Format

Send to

Choose Destination
Eur J Obstet Gynecol Reprod Biol. 2018 Sep;228:203-208. doi: 10.1016/j.ejogrb.2018.07.003. Epub 2018 Jul 4.

Maternal concentrations of human chorionic gonadotropin (hCG) and risk for cerebral palsy (CP) in the child. A case control study.

Author information

1
Department of Obstetrics and Gynecology, Akershus University Hospital, 1478, Lørenskog, Norway; Institute of Clinical Medicine, University of Oslo, 0313, Oslo, Norway. Electronic address: anne.eskild@medisin.uio.no.
2
Norwegian Institutes for Urban and Regional Research (NIBR), Oslo and Akershus University College of Applied Sciences, 0130, Oslo, Norway.
3
Chronic Disease Epidemiology, Yale School of Public Health, New Haven, 06510, CT, United States.
4
Department of Public Health and Nursing, Norwegian University of Science and Technology, 7491, Trondheim, Norway; Department of Endocrinology, St. Olavs Hospital, Trondheim University Hospital, 7006, Trondheim, Norway.
5
Division of Epidemiology, Norwegian Institute of Public Health, 0403, Oslo, Norway.

Abstract

BACKGROUND:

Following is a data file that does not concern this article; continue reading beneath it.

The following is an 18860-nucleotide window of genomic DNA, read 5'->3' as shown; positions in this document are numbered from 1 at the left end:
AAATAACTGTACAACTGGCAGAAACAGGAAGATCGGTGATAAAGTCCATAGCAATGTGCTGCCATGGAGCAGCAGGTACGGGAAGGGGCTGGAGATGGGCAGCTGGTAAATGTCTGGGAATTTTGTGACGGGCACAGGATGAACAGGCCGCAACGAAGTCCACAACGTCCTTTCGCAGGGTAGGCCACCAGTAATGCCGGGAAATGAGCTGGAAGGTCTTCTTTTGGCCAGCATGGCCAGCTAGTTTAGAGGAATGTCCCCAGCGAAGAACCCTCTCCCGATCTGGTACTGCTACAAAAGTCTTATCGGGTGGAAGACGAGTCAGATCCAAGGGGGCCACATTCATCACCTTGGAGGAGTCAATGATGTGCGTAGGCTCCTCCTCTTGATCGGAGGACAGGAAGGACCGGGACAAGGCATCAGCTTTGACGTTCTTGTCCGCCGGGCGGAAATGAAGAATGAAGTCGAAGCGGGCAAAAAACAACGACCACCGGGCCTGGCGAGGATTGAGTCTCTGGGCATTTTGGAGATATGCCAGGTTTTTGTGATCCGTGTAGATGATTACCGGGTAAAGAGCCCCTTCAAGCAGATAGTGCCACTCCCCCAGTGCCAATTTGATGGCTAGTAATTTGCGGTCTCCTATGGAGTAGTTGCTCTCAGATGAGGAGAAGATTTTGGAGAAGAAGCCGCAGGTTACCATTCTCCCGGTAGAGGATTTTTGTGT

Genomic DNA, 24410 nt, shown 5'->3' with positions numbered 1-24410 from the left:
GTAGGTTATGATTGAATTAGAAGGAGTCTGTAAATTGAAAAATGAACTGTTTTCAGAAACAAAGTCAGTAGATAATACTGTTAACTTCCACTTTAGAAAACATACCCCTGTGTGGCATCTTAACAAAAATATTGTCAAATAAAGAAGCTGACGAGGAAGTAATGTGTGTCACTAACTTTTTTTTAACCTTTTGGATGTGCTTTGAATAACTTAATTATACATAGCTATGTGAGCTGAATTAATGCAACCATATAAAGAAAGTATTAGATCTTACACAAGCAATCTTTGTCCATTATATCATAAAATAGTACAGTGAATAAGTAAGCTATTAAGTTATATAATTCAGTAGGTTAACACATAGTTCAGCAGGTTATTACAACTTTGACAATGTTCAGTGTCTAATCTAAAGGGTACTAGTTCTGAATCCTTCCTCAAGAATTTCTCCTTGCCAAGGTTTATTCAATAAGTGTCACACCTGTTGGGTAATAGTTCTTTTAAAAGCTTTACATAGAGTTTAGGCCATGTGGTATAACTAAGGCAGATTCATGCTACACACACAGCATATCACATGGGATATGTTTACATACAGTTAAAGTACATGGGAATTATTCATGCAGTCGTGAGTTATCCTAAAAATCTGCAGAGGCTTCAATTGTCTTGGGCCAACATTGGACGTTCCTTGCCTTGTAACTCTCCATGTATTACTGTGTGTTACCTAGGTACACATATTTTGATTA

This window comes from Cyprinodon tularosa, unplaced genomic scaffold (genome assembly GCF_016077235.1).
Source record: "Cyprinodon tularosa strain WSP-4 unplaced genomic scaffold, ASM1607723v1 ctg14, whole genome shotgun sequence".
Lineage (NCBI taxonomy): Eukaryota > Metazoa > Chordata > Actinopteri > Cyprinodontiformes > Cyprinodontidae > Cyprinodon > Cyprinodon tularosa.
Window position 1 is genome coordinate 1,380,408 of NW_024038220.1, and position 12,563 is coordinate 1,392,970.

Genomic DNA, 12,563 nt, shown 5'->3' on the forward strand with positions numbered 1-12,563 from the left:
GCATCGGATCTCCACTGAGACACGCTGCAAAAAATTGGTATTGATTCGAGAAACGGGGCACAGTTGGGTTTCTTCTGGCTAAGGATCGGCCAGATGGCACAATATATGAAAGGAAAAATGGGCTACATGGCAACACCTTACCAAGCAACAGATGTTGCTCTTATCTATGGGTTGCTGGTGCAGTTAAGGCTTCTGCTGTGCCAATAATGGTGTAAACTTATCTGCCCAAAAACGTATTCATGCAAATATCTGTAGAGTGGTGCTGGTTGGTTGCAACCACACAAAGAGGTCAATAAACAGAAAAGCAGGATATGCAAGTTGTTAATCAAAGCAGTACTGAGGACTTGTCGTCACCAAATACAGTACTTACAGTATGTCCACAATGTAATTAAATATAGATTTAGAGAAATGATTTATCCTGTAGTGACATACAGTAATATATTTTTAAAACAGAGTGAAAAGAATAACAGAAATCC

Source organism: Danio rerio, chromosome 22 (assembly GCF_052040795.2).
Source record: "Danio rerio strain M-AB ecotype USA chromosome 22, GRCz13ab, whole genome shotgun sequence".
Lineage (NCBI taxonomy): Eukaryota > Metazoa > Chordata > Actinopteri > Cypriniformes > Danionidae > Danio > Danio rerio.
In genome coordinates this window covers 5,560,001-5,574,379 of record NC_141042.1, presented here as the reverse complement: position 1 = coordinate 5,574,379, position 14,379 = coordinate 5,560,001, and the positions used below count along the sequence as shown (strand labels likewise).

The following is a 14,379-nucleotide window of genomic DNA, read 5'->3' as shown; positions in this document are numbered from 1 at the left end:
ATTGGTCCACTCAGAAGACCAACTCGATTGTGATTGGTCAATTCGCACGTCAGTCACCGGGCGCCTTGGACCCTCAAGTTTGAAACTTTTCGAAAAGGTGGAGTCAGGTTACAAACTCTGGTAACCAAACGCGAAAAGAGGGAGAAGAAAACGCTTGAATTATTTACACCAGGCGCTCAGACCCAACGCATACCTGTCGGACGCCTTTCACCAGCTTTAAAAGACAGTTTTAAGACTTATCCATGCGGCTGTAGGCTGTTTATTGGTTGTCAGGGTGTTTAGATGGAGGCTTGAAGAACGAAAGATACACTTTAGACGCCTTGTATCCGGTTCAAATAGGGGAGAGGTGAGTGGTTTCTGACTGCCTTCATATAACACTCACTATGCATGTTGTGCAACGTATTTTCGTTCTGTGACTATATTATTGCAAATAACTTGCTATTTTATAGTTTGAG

Intrauterine conditions may be important in the development of cerebral palsy in the child. The hormone, human chorionic gonadotropin (hCG), is synthesized in the placenta, and hCG plays an important role in placental angiogenesis and development. Thus, maternal hCG concentrations may be an indicator of placental function and thereby the intrauterine environment for the offspring. We studied the associations of maternal concentrations of hCG during pregnancy with cerebral palsy in the child.

METHODS:

We performed a case-control study nested within a cohort of 29,948 pregnancies in Norway during 1992-1994. Cases were all women within the cohort who gave birth to a singleton child with cerebral palsy diagnosed before five years of age (n = 63). Controls were a random sample of women with a singleton child without cerebral palsy (n = 182).

RESULTS:

The adjusted odds ratio (OR) for cerebral palsyin the child was 0.78 (95% CI: 0.55-1.10) per log-transformed unit of maternal hCG in the 1 st trimester, and the OR was 1.42 (95% CI: 0.94-2.16) in the 2nd trimester. Thus, women who did not have high hCG concentrations in the 1 st trimester and low hCG concentrations in the 2nd trimester, had increased risk for giving birth to a child with cerebral palsy. Adjustments were made for pregnancy week of serum sampling, maternal age and parity.

CONCLUSIONS:

The abnormal hCG concentrations in pregnancies with cerebral palsy in the offspring, could suggest placental factors as causes of cerebral palsy.

KEYWORDS:

CP; Cerebral palsy; Human chorionic gonadotropin; Pregnancy; Risk factors; hCG

PMID:
30007247
PMCID:
PMC6291402
[Available on 2019-09-01]
DOI:
10.1016/j.ejogrb.2018.07.003
[Indexed for MEDLINE]
Free full text

Supplemental Content

Full text links

Icon for Elsevier Science
Loading ...
Support Center